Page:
It is well established, but oft overlooked, fact that almost all thoroughbred horses on the British Islands trace their ancestry to a single stallion, called Darley Arabian, brought to Britain by one Thomas Darley in 1704. We know that there was one famous horse prior to that date, Byerley Turk, brought to Britain in 1686 (his influence on the modern horses is much more modest, but at least we know he existed).
The descendants of those horses are very well accounted for in breed books; even more so, best horses, including the aforementioned breed progenitors, were painted on canvas, so we know exactly what they looked like. This is not at all surprising, considering how popular horse racing was and still is.
It is also highly unlikely that people were not at all interested in breeding fast horses prior to 1686/1704 - after all, back then the stakes on "bet to win" could literally be one's life in battle.
So, the question is, what do we know about the thoroughbred development history prior to 1686 (in Britain or elsewhere; Britain just happens to be the best in keeping its history in orderly fashion)?
It is, of course, trivial fact that the term "thoroughbred" was only invented in the beginning of 18th century. My question begs to establish how the horse breeding was organized prior to the beginning of "thoroughbred" era (the term may be British, but the concept is definitely not).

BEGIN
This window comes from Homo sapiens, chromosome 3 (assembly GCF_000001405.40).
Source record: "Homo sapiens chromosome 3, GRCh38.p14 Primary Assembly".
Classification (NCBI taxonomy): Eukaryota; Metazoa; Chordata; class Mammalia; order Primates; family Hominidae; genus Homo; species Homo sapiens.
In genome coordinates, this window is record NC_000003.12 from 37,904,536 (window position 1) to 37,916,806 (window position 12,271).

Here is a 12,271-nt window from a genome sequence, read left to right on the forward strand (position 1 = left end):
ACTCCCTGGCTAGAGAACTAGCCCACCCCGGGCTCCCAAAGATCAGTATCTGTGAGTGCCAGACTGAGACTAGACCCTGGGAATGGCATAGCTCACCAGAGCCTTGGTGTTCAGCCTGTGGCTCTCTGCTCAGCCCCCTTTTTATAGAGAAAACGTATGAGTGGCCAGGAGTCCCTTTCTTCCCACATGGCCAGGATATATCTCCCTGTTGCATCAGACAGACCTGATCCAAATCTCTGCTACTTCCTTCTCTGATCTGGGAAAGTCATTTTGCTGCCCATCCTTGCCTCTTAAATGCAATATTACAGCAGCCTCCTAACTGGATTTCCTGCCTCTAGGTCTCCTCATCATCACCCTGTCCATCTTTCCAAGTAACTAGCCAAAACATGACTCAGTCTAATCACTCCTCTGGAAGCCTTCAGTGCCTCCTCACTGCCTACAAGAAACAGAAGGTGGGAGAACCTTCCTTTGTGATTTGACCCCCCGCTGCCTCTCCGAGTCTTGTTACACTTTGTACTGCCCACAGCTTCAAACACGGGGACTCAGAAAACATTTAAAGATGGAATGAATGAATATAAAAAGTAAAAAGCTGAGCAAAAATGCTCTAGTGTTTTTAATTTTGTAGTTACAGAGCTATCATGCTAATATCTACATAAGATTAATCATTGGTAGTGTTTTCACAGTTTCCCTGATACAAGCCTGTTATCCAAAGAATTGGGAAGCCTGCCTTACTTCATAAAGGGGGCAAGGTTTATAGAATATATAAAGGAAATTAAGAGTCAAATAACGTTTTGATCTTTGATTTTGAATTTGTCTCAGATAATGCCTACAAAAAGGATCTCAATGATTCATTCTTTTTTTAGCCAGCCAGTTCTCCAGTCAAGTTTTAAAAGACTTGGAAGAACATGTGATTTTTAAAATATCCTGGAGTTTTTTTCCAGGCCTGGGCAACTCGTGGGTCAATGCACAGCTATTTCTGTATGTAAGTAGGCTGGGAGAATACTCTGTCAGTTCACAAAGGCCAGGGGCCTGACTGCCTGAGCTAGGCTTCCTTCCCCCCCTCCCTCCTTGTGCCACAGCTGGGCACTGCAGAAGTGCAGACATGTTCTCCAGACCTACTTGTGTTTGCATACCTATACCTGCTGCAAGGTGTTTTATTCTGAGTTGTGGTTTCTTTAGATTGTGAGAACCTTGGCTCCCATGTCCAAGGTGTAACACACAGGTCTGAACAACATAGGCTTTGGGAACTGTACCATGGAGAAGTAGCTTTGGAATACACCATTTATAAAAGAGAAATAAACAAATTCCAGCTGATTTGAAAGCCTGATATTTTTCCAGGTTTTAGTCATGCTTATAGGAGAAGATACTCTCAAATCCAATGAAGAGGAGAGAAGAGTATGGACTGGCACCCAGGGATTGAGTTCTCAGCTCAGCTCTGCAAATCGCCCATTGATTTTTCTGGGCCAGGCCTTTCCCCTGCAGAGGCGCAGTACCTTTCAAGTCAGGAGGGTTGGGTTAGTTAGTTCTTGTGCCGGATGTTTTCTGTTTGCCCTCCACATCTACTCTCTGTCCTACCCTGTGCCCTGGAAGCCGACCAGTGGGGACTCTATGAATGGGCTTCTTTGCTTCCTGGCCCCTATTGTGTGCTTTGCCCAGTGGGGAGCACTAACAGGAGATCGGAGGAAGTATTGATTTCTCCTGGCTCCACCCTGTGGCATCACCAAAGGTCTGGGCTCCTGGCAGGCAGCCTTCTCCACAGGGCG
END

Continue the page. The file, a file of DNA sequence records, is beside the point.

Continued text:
People who started the "thoroughbred" lineages definitely knew the value of good racing horse. They went through great expenses to bring those horses from the Middle East, breed them as extensively as they could and even bothered to commission portraits of those horses (so it was not an idle fancy by any measure).
We know, that prior to invention of the term "thoroughbred", racing horses went by the name "palfrey". Good palfreys were as valuable as any later day thoroughbred and were used for the same exact purpose (horse back riding).
So, does anybody has any leads on studbooks or individual portraits of horses from the pre-thoroughbred time. I, personally, can not imagine that nobody bothered to keep a lineage or portrait of one of those super-expensive palfreys or destriers (such lineage would be handy for marketing purposes back then, if nothing else; a price of a single "noble" horse, as far as we know, was comparable to a price of a village, with land, peasants and all).